Gold Cup: Adu hopes to have played his way onto USMNT
PASADENA, Calif. — The United States may have fallen short of a Gold Cup title in the final against Mexico on Saturday, but Bob Bradley’s men may have gained something in the process: a playmaking midfielder who has shown he can be a difference-maker on the big stage.
His name? Freddy Adu.
The well-traveled 22-year-old was the shock inclusion in the starting lineup against Mexico, making his first start for the US in several years and just his second appearance in the tournament. Adu was involved in both of the Americans' goals as they took a 2-0 lead early in the match.
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The starting nod in the final proved to be a redemption of sorts for Adu, who was able to showcase his trademark flair once more for the USMNT.
"When I found out I was starting, I was very excited, and I wasn't trying to put too much pressure on myself,” Adu said after the match. “My teammates and coaches have always been behind me and Bob told me to not hold anything back. He said just go out there be yourself, don't worry about anything just be yourself and that's what I went out there and tried to do."
During the early part of the match, Adu played the role of distributor in the center, showing composure on the ball as well as an ability to create space and even draw fouls. He was at the forefront when the Americans scored, providing the cross that led to Michael Bradley’s opener, as well as participating in the passing sequence that led to Landon Donovan’s strike. However, as the match wore on, Adu moved to the flank and began to struggle with the speed and pressure of the Mexicans.
On a night in which the Americans failed to hold a two-goal lead against their archrivals, Adu’s emergence was a bright spot.
“He did well," Donovan said. "I think he’s done a lot since he’s come into camp. You know one thing about him is he wasn’t going to be overwhelmed by the occasion. I thought he did a pretty good job. He got tired a little bit at the end, but he helped us.”
The start against Mexico was the culmination of what has been a whirlwind tournament for the young Adu. After performing well in his latest loan spell with second-division Turkish side Çaykur Rizespor, Adu caught the eye of Bradley, who was only able to follow Adu’s progress via the Internet.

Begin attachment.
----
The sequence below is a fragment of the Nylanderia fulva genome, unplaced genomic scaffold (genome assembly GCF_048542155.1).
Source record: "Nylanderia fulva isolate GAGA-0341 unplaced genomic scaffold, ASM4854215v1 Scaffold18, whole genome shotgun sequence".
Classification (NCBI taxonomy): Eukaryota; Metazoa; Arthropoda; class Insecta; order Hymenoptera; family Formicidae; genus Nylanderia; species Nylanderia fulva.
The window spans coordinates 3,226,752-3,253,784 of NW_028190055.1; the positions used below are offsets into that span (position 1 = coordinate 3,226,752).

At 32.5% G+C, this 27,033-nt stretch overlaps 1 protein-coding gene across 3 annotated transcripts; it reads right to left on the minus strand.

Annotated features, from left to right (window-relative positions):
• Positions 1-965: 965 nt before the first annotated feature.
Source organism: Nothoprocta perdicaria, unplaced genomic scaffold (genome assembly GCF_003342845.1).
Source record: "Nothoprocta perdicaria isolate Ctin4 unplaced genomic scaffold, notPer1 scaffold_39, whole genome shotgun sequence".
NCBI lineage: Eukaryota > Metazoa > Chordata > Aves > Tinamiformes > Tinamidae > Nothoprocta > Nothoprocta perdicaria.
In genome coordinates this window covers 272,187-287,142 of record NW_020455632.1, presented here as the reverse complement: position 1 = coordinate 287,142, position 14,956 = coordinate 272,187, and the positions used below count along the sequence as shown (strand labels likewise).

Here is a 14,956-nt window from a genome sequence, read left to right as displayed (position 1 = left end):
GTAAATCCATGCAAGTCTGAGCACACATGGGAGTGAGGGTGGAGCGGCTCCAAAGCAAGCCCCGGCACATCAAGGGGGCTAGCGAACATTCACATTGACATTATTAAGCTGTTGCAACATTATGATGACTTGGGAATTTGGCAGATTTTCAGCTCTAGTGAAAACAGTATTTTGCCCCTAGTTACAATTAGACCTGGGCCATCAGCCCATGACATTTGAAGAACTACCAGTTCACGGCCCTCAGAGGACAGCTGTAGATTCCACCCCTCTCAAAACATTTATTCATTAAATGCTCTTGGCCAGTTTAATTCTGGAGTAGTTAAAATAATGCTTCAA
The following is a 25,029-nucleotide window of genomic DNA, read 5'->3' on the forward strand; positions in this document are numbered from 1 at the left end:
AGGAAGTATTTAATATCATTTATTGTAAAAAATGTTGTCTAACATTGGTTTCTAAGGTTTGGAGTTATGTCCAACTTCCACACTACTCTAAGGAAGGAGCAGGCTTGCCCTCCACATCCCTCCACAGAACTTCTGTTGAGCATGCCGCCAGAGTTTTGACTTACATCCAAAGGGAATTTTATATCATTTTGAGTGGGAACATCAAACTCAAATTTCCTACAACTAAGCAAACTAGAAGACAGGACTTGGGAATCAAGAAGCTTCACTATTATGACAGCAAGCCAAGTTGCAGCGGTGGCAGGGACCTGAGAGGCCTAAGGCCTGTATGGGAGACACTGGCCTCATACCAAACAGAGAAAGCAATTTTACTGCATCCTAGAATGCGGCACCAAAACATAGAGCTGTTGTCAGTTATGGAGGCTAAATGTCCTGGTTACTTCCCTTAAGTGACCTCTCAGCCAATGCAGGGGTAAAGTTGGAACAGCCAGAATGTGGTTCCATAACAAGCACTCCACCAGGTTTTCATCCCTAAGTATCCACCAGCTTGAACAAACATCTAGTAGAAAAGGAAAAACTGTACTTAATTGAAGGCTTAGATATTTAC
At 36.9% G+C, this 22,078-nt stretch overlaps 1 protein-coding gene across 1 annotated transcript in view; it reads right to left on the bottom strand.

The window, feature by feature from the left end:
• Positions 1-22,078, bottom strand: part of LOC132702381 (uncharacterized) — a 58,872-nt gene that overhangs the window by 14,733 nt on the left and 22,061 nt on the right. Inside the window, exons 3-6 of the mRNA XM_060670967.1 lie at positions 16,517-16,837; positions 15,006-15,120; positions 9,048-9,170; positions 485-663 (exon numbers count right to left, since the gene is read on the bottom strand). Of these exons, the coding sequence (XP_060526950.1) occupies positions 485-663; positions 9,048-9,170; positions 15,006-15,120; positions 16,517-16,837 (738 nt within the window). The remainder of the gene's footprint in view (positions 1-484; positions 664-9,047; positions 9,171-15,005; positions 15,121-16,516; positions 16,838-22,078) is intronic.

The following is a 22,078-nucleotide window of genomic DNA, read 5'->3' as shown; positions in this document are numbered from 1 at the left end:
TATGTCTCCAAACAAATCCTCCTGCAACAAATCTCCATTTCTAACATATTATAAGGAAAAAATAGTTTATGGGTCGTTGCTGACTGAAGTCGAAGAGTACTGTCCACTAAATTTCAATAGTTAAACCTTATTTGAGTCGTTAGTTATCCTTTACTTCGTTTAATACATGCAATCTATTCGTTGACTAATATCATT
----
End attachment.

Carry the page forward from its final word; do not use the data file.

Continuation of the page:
The midfielder was one of the manager's most questioned selections when Bradley named his roster for the Gold Cup. But it was not until the quarterfinals against Jamaica that Adu had even made the game-day roster for the Americans. While Adu had not played a role, he earned praise from his teammates and from Bradley, who pointed to his improvement throughout training.
Finally in the semifinals, Adu made his first appearance in a US kit since 2009, adding immediate energy by helping to play a role on Clint Dempsey’s goal. It was his semifinal performance that earned Adu the right to start the final against Mexico in what could prove to be the biggest match of his young international career.
"This was definitely a special night for me," he added. Personally, it was an amazing feeling. Coming into camp after everything that I've been through and just being around the national team again and work my way into the 18 and then on the field. That's something that as a player, you can be proud of. But I didn't do it alone, I had the help of my coaches and teammates who were encouraging me every day."
In the case of the young midfielder, this Gold Cup run may have been enough to give him something that he has long coveted: a regular place on the US national team. When asked if the impression that he left with the coaching staff during the Gold Cup could be enough for a permanent return, Adu flashed his trademark smile and chuckled.
“I hope so.”
Adam Serrano writes for MLSsoccer.com and can be reached at firstname.lastname@example.org and on Twitter: @AdamSerrano